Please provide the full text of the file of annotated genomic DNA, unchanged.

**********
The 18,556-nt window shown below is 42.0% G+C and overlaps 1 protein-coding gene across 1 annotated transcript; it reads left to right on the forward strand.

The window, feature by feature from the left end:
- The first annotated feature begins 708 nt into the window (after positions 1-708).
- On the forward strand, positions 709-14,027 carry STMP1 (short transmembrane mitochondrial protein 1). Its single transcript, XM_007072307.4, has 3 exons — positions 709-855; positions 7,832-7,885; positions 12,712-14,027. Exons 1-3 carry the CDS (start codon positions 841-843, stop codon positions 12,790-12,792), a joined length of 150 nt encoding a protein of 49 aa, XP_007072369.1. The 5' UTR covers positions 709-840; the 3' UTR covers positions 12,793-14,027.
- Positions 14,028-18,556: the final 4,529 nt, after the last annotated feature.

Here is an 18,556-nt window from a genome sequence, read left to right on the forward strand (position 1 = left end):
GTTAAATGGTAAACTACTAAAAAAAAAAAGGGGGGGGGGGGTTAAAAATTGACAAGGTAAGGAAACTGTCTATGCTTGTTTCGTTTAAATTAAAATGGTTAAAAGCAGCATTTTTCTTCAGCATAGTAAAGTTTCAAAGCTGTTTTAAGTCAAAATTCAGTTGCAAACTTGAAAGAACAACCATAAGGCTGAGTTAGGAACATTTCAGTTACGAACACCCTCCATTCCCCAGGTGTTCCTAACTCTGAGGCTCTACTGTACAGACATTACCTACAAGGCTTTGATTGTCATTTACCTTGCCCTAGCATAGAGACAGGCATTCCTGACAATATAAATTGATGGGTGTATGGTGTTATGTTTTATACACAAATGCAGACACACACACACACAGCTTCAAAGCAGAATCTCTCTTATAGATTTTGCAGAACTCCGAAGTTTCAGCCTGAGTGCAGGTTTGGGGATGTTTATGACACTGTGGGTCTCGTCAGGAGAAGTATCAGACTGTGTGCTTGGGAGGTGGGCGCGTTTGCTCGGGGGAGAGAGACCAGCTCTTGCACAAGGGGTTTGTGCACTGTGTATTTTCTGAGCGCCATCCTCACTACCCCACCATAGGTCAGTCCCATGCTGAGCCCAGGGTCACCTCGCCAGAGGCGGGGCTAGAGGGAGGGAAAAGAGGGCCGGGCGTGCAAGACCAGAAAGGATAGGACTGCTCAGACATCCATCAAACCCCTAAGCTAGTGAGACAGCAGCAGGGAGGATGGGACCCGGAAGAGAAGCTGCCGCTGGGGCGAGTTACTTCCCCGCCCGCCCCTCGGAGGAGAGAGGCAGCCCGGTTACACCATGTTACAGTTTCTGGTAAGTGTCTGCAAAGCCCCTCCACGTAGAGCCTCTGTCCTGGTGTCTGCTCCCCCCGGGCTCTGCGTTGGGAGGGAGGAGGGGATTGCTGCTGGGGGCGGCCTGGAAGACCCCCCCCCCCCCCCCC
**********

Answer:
The 18,556-nt window shown below is 42.0% G+C and overlaps 1 protein-coding gene across 1 annotated transcript; it reads left to right on the forward strand.

The window, feature by feature from the left end:
- The first annotated feature begins 708 nt into the window (after positions 1-708).
- On the forward strand, positions 709-14,027 carry STMP1 (short transmembrane mitochondrial protein 1). Its single transcript, XM_007072307.4, has 3 exons — positions 709-855; positions 7,832-7,885; positions 12,712-14,027. Exons 1-3 carry the CDS (start codon positions 841-843, stop codon positions 12,790-12,792), a joined length of 150 nt encoding a protein of 49 aa, XP_007072369.1. The 5' UTR covers positions 709-840; the 3' UTR covers positions 12,793-14,027.
- Positions 14,028-18,556: the final 4,529 nt, after the last annotated feature.

Here is an 18,556-nt window from a genome sequence, read left to right on the forward strand (position 1 = left end):
GTTAAATGGTAAACTACTAAAAAAAAAAAGGGGGGGGGGGGTTAAAAATTGACAAGGTAAGGAAACTGTCTATGCTTGTTTCGTTTAAATTAAAATGGTTAAAAGCAGCATTTTTCTTCAGCATAGTAAAGTTTCAAAGCTGTTTTAAGTCAAAATTCAGTTGCAAACTTGAAAGAACAACCATAAGGCTGAGTTAGGAACATTTCAGTTACGAACACCCTCCATTCCCCAGGTGTTCCTAACTCTGAGGCTCTACTGTACAGACATTACCTACAAGGCTTTGATTGTCATTTACCTTGCCCTAGCATAGAGACAGGCATTCCTGACAATATAAATTGATGGGTGTATGGTGTTATGTTTTATACACAAATGCAGACACACACACACACAGCTTCAAAGCAGAATCTCTCTTATAGATTTTGCAGAACTCCGAAGTTTCAGCCTGAGTGCAGGTTTGGGGATGTTTATGACACTGTGGGTCTCGTCAGGAGAAGTATCAGACTGTGTGCTTGGGAGGTGGGCGCGTTTGCTCGGGGGAGAGAGACCAGCTCTTGCACAAGGGGTTTGTGCACTGTGTATTTTCTGAGCGCCATCCTCACTACCCCACCATAGGTCAGTCCCATGCTGAGCCCAGGGTCACCTCGCCAGAGGCGGGGCTAGAGGGAGGGAAAAGAGGGCCGGGCGTGCAAGACCAGAAAGGATAGGACTGCTCAGACATCCATCAAACCCCTAAGCTAGTGAGACAGCAGCAGGGAGGATGGGACCCGGAAGAGAAGCTGCCGCTGGGGCGAGTTACTTCCCCGCCCGCCCCTCGGAGGAGAGAGGCAGCCCGGTTACACCATGTTACAGTTTCTGGTAAGTGTCTGCAAAGCCCCTCCACGTAGAGCCTCTGTCCTGGTGTCTGCTCCCCCCGGGCTCTGCGTTGGGAGGGAGGAGGGGATTGCTGCTGGGGGCGGCCTGGAAGACCCCCCCCCCCCCCCCC